I would go for a comma personally, but I'm sure there will be those who will differ.
I agree.I would vote for a colon.
The second part explains the first.
http://www.frugalfun.com/accuratewriting/w1-8.shtmlIt also can be used between two independent clauses, just as a semicolon can. The big difference is that you use a colon to set up reason, evidence, or justification in the second clause.
I would use a colon in formal writing.
SourceThe colon is used to indicate that what follows it is an explanation or elaboration of what precedes it. That is, having introduced some topic in more general terms, you can use a colon and go on to explain that same topic in more specific terms.
1. Don't just inivte every Tom, Dick, and Harry to the party, some could be hoodhums.
What would you place after party, comma, semicolon, or period?
Oh, I certainly didn't mean to do that.'Semicolon' here, as long as the floor is open-- and the correction of a few typos:
Don't invite just every Tom, Dick, and Harry to the party; some could be hoodlums.
I think the colon is overkill; it insults my intelligence.
Joelline said:Are you sure you want to put the comma before the dependent clause ('because some could be hoodlums')? I was taught that one always puts a comma after a dependent clause but rarely before one.
I presume that we have all been mouthing the sentence to ourselves as we pondered our decisions and composed our responses-- and I would guess we all came up with a definite pause as the spoken marker, no matter what written mark we settled upon. Do you think the pause varies in speech with the punctuation assigned it?-- with the exception of the full stop, of course, during which we could easily step into the kitchen, crack a beer and return to the conversation between party and because.Trina said:no-one has tackled the question of whether to use the comma, semicolon, colon or dash in speech.
I don't think it is as simple as that, Joelline. Dependent clauses are subject to the restrictive / non-restrictive dilemma-- and I say 'dilemma' because it is often problematical.
The comma is slipperier than other punctuation marks anyway (which can be good or bad-- good for the descriptivists, bad for the prescriptivists). Let me ask you whether you conceive these two sentences (and the use of the comma) differently?--
1-- I wish you wouldn't do that, because I don't like it. (Non-restrictive. 'Don't do it, and I'll give you the reason.')
2-- I wish you wouldn't do that because I don't like it. (Restrictive. 'You're spiting me: you do it because I don't like it.')
Those are my constructs, but whether 'because some could be hoodlums' is limiting or non-limiting is mostly in the mind of the writer; so in the present case we could argue a long time over the righteousness of the comma before because. Still, there is a necessity in the world of punctuation for both options, I think. Huddleston & Pullum call this use of the comma the 'information-packaging function': the comma separates the message into units of information, so that in the case of my #1, the comma indicates that the negative in the main clause does not have scope over the reason in the dependent clause; in #2, it does (which is why we experience the queasy feeling of the double negative).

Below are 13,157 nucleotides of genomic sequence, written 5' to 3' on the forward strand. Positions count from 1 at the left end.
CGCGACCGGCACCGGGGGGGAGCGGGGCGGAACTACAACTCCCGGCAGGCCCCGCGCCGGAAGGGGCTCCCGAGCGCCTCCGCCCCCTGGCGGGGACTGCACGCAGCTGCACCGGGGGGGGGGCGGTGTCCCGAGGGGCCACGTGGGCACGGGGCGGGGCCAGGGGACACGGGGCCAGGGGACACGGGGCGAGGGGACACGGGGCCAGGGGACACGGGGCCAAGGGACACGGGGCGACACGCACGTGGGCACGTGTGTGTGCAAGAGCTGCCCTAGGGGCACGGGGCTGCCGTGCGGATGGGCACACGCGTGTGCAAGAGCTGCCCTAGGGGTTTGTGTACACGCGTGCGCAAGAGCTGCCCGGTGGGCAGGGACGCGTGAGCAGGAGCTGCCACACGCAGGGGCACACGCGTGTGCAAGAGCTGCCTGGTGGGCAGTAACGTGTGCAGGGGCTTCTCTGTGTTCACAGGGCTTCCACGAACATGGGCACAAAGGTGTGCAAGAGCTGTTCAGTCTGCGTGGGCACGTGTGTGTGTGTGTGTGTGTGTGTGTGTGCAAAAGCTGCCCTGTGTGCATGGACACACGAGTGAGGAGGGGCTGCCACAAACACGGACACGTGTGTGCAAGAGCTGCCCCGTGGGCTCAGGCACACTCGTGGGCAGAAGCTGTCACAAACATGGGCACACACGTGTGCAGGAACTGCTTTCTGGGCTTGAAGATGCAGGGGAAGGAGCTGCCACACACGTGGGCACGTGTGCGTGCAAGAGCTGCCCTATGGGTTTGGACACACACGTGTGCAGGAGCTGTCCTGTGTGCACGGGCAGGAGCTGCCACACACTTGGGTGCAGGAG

I am intrigued.[...]
I notice no-one has tackled the question of whether to use the comma, semicolon, colon or dash in speech.
For the record, in case anyone is interested, I use the dash but if I were speaking to a member of the British royal family, I would chose the colon.
Analysing the responses thus far, I would opt for using the semi-colon if speaking to the other type of queen (as per Mr Micawber's suggestion.)
Forgive me,;:.!- I was passing through a cloud of facetiousness and I must have been affected by the fallout!I am intrigued.
Short of using Victor-Borge-style vocalising of punctuation, I don't think anyone could tell which of these I intended in speech.
Ah - facetiousness. The ultimate mitigating factor. It gets me into trouble all the time.Forgive me,;:.!- I was passing through a cloud of facetiousness and I must have been affected by the fallout!
Thank you for the Victor-Borge image,;:. - if more people vocalised their punctuation, we probably would be much clearer as to which is the correct punctuation to use!
Agree with Maxiogee above - what's the comma doing there after "Dick"
it's "Tom, Dick and Harry"
otherwise there's a pause -as if Harry is an afterthought ?
" Tom, Dick, ........................ and Harry " ??
I believe that this scenario would be the only reason to keep the comma.A teacher in a writing class told a story of a will stipulating distribution of an estate. It goes like this:
Tom, Dick, and Harry ---- each gets 1/3.
Tom, Dick and Harry ------ Tom gets 1/2, Dick and Harry together get 1/2.
She recommended keeping the comma.
Thanks for all your help.